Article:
However, he said, that kind of device was more than a decade away.
Memristors could also help with a problem that continues to challenge the chip industry, continuing to pack more and more computational power into smaller and smaller spaces.
Currently, chip makers follow a path defined by Moore's Law, which states that the number of transistors it is possible to squeeze in to a chip for a fixed cost doubles every two years.
This is currently achieved by producing transistors with ever smaller feature sizes. Current cutting edge chips have transistors with feature sizes as small as 22 nanometres (22 billionths of a metre).
But this miniaturisation cannot continue forever, experts say.
Memristors offer an alternative path.
"We can continue to make them smaller even past the point where people think that transistors cannot shrink any further," said Dr Williams.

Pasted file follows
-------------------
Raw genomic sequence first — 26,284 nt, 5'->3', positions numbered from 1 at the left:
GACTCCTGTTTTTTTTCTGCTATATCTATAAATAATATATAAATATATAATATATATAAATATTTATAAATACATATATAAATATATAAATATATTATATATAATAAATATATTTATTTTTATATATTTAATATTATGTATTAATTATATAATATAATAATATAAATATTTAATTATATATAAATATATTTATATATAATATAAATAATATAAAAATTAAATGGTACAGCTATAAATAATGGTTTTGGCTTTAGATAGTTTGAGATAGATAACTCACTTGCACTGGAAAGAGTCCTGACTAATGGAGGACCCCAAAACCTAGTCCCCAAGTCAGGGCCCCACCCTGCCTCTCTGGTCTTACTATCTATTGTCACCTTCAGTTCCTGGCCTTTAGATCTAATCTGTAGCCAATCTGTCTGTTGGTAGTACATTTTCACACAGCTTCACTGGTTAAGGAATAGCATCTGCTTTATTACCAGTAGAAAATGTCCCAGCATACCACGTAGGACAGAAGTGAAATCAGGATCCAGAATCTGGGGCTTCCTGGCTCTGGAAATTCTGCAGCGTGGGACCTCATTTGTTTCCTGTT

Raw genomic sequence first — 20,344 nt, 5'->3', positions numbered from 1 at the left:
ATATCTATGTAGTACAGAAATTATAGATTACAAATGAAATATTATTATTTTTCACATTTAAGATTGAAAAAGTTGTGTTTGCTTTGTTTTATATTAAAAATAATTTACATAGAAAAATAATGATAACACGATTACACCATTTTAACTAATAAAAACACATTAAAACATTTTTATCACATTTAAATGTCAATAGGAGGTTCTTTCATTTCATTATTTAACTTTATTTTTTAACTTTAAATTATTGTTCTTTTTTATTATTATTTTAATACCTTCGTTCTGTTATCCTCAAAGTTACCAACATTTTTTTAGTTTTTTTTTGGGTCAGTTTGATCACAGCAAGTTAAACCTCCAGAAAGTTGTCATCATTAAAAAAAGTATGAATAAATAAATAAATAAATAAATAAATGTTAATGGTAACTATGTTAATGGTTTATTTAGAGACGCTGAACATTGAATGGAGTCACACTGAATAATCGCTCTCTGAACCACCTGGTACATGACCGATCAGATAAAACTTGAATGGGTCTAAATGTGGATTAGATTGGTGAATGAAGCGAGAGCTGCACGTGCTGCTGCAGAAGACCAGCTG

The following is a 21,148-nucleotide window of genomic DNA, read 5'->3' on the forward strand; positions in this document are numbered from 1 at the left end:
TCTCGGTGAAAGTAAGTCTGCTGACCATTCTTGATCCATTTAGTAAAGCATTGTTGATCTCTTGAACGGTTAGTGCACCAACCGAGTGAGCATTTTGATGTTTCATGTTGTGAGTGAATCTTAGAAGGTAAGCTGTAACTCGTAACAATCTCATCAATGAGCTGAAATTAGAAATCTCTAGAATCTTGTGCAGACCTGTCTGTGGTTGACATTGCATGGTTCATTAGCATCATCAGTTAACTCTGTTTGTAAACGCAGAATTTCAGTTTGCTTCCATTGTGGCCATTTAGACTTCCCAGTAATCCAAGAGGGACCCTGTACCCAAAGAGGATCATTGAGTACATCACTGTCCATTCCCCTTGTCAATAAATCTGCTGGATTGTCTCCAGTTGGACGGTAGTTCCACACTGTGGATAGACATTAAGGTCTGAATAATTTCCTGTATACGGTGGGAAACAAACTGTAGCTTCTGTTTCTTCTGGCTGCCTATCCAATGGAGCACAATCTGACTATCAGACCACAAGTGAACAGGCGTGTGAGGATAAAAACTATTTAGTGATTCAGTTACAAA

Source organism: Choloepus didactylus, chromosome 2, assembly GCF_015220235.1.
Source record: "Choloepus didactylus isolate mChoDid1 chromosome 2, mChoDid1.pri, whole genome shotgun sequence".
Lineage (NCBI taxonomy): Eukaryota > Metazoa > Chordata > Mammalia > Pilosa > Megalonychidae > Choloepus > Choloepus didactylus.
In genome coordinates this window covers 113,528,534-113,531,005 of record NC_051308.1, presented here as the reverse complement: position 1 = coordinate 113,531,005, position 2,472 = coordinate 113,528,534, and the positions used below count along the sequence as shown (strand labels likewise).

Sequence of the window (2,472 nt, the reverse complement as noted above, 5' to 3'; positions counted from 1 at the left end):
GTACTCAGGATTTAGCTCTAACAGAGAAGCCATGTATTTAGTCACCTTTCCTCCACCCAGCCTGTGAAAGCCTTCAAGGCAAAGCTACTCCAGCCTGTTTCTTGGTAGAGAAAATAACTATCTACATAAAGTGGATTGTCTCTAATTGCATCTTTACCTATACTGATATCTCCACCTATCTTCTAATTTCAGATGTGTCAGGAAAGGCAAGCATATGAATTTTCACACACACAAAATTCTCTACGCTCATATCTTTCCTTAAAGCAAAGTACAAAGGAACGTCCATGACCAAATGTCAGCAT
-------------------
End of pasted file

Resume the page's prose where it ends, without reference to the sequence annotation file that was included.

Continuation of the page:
Crucially, said Dr Williams, they can be built using "materials commonly available in any fab [chip fabrication plant]".
Professor James Tour of Rice University in Houston said the memristor's ability to be compatible with existing transistor based technologies was a "critical parameter to permit rapid implementation into present chip manufacturing processes".
Dr Williams said he had already made "crude" prototypes with features as small as 3nm.
"The functional equivalent of Moore's Law could go on for decades after we hit the wall where we can no longer shrink transistors," he said.
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